NCERT Solutions For Class VII History Social Science Chapter 4 The Mughal Empire
1. Match the following:
mansab – Marwar
Mongol – governor
Sisodiya Rajput – Uzbeg
Rathor Rajput – Mewar
Nur Jahan – rank
subadar – Jahangir
mansab – rank
Mongol – Uzbeg
Sisodiya Rajput – Mewar
Rathor Rajput – Marwar
Nur Jahan – Jahangir
subadar – governor
2. Fill in the blanks:
(a) The capital of Mirza Hakim, Akbar’s half-bro: her, was …………………
(b) The five Deccan Sultanate were Berar, Khandesh, Ahmadnagar,
(c) If zat determined a mansabdar’s rank and salary, sewar indicated his………………………
(d) Abul Faze, Akbar’s friend and counsellor, helped him frame the idea of …………. so that he could govern a society composed of many religions, cultures and castes.
Answer: (a) Kabul
(b) Bijapur, Golconda
(c) number of hojrses maintained
3. What were the central provinces under the control of the Mughals?
Answer: Panipat, Lahore, Delhi, Agra, Mathura, Amber, Ajmer, Fatehpur Sikri, Chittor, Ranthambhore and Allahabad.
4. What were the relationships between the mansabdar and the jagir?
Answer: Mansabdars were the patrons who joined Mughal services. They received their salaries as revenue assignments. This was called jagir. Mansabdars did not actually reside in or administer their jagir. They only had rights to the revenue of their assignments. This revenue was collected for them by their servants, while the mansabdars themselves served in some other part of the country.
5. What was the role of the zamindar in Mughal administration?
Answer: Zamtndars were powerful local chieftains appointed by the Mughal rulers. They exercised great influence and power. They collected taxes from the peasants and gave them to the Mughal emperor. Thus, they played the role of intermediaries. In some areas the zamindars became more powerful. The exploitation by Mughal administrators made them to rebellion. They got support from the peasants in rebelling against the Mughal authority.
6. How were the debates with religious scholars important in the formation of Akbar’s ideas on governance?
Answer: Akbar’s interaction with people of different faiths made him realise that religious scholars who emphasised ritual and dogma were often bigots. Their teachings created divisions and disharmony amongst his subject. This finally led Akbar to the idea of Sulh-i Kul or universal peace. He inferred that the idea of tolerance was of utmost importance because it did not discriminate between people of different religious in his realm. Instead it focused on a system of ethics f.e. honesty, justice, peace. These were the virtues universally applicable. Finally Akbar, with the help of Abul Fazl, formed a vision of governance around the idea of sulh-i kul.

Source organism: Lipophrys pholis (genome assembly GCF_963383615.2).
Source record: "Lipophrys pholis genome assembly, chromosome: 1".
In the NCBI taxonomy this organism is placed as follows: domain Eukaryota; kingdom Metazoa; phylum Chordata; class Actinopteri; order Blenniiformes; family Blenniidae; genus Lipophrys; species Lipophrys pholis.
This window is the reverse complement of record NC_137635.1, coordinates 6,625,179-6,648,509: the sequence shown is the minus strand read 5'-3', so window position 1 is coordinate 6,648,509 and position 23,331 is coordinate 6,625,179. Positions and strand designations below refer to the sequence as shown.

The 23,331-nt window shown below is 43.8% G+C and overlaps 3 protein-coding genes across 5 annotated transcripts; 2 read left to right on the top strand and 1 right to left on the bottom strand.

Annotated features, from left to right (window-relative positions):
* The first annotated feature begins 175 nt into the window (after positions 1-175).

7. Why did the Mughals emphasise their Timurid and not their Mongol descent?
Answer: The Mughals were descendants of two great lineages of rulers. From their mother’s side they were descendants of Genghis Khan, ruler of the Mongol tribes. From their father’s side they were the successors of Timur, the ruler of Iran, Iraq and modern-day Turkey. However, the Mughals did not like to be called Mongol because Mongol’s especially Genghis Khan’s, memory was associated with massacre of innumerable people. It was also linked with the Uzbegs, their Mongol competitors. On the other hand, the Mughals were proud of their Timurid ancestry, because it achieved good name in the history.
8. How important was the income from land revenue to the stability of the Mughal Empire?
Answer: Land revenue was the backbone of the Mughal Empire. Without it nothing could be done. The king could not pay the salary of his soldiers. Neither could he do any welfare work. The administrative expenditure was so vast and this could be met with this revenue only. Hence, revenue was important to strengthen the empire.
9. Why was it important for the Mughals to recruit mansabdars from diverse backgrounds and not just Turanis and Iranis?
Answer: The Mughal Empire expanded to different regions. Hence, it was important for the Mughals to recruit diverse bodies of people in order to make people comfortable with them. Apart from Turanis and Iranis, now there were mansabdars from Indian Muslims, Afghans, Rajputs, Marathas and other groups.
10. Like the Mughal Empire, India today is also made up of many social and cultural units. Does this pose a challenge to national integration?
Answer: No. This does not pose any challenge to national integration. Unity in diversity is the special feature of India. Indians may belong to different regions, cultures, castes and creed. But this does not mean that they are different people. They are one and are proud of being born in India.